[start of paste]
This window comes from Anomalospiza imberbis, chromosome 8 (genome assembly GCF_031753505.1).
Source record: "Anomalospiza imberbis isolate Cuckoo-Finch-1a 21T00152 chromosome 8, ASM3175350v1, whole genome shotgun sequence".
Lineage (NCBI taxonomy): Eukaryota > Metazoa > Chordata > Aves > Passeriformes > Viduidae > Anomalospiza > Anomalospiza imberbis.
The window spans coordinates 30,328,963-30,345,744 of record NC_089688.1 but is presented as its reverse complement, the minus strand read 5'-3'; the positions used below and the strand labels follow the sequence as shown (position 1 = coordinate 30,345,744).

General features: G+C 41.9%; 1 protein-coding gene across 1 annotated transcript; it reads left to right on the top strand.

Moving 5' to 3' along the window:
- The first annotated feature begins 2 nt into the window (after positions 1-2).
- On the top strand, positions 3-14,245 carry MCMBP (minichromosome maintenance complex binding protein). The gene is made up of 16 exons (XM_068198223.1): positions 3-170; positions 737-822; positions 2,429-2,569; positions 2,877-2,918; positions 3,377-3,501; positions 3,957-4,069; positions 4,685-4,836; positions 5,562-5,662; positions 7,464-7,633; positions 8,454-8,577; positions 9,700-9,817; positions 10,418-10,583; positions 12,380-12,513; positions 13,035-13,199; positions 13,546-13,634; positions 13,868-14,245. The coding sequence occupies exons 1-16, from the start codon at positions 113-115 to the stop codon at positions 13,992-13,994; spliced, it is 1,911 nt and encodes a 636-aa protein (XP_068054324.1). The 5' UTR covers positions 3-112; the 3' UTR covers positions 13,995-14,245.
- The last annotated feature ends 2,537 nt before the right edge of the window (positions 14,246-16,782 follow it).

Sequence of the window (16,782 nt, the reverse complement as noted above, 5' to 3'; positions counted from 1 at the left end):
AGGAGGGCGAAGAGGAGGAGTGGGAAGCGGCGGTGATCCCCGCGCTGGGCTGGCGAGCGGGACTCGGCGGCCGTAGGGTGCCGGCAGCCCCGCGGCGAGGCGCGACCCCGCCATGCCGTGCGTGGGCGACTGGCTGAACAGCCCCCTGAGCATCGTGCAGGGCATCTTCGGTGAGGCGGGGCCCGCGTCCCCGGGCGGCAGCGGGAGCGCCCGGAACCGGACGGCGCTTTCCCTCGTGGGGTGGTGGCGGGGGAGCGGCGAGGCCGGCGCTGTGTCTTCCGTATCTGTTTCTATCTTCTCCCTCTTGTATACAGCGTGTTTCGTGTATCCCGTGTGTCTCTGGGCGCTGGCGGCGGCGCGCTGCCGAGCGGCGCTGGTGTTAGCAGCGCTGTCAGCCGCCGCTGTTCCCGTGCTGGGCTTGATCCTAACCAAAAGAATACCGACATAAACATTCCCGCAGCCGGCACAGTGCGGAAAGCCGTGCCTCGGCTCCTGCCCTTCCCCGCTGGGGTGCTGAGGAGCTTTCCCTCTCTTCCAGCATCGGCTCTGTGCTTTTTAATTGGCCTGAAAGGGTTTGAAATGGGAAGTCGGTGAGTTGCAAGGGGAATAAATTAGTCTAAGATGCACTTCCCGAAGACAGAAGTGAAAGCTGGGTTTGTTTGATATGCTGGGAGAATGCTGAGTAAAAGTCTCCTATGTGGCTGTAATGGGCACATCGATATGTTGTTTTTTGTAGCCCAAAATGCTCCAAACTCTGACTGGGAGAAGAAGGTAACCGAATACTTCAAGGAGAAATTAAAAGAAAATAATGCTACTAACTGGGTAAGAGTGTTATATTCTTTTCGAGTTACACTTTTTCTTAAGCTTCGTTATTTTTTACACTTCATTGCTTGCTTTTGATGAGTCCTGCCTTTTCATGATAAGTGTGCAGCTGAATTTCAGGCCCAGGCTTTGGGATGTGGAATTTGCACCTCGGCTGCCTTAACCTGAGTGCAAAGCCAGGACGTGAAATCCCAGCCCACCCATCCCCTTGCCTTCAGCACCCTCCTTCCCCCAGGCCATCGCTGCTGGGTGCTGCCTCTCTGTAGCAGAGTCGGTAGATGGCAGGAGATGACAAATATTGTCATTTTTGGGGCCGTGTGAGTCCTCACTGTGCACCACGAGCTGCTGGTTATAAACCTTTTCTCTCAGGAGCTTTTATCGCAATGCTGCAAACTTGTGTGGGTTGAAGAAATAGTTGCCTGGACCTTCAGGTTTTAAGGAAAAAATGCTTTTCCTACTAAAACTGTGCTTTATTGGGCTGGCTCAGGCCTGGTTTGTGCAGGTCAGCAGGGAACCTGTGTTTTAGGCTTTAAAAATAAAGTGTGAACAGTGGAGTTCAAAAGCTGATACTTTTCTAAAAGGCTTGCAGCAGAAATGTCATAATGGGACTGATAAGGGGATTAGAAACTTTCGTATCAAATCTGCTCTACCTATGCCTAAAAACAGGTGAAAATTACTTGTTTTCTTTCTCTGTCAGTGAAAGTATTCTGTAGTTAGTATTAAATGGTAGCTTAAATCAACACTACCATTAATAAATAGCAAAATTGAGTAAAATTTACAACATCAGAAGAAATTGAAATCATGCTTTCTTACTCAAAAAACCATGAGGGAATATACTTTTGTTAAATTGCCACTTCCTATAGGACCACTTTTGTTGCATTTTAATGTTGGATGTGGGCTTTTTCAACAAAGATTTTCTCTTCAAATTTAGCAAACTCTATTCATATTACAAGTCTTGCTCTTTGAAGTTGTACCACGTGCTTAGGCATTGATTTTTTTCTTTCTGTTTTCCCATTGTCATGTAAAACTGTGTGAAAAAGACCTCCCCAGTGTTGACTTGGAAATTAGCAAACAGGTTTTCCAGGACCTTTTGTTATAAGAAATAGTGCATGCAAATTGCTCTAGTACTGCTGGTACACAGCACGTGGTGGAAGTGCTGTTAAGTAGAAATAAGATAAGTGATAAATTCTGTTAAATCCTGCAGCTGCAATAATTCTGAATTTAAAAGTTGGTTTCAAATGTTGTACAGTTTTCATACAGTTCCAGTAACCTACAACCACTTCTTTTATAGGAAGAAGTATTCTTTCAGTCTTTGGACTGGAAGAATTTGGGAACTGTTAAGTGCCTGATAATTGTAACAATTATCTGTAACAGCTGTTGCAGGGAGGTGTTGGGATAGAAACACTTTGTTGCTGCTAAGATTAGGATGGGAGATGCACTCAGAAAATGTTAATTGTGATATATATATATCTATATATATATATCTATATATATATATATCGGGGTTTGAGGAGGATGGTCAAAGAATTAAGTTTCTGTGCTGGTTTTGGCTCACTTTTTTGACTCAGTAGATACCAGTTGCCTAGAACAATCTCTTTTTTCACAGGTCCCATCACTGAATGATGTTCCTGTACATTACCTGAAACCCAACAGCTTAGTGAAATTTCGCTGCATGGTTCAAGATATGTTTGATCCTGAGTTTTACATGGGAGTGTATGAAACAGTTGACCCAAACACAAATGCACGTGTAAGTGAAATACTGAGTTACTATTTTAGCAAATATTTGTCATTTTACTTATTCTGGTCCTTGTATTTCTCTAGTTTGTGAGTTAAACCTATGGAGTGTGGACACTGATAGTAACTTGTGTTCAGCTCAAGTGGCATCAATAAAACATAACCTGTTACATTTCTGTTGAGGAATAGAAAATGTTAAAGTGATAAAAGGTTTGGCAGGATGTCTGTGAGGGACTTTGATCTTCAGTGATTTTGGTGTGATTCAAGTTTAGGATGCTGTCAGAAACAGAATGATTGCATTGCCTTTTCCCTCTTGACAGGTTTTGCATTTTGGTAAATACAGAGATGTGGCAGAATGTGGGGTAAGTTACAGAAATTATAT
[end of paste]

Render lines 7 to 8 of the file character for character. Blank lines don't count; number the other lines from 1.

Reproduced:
- The first annotated feature begins 2 nt into the window (after positions 1-2).
- On the top strand, positions 3-14,245 carry MCMBP (minichromosome maintenance complex binding protein). The gene is made up of 16 exons (XM_068198223.1): positions 3-170; positions 737-822; positions 2,429-2,569; positions 2,877-2,918; positions 3,377-3,501; positions 3,957-4,069; positions 4,685-4,836; positions 5,562-5,662; positions 7,464-7,633; positions 8,454-8,577; positions 9,700-9,817; positions 10,418-10,583; positions 12,380-12,513; positions 13,035-13,199; positions 13,546-13,634; positions 13,868-14,245. The coding sequence occupies exons 1-16, from the start codon at positions 113-115 to the stop codon at positions 13,992-13,994; spliced, it is 1,911 nt and encodes a 636-aa protein (XP_068054324.1). The 5' UTR covers positions 3-112; the 3' UTR covers positions 13,995-14,245.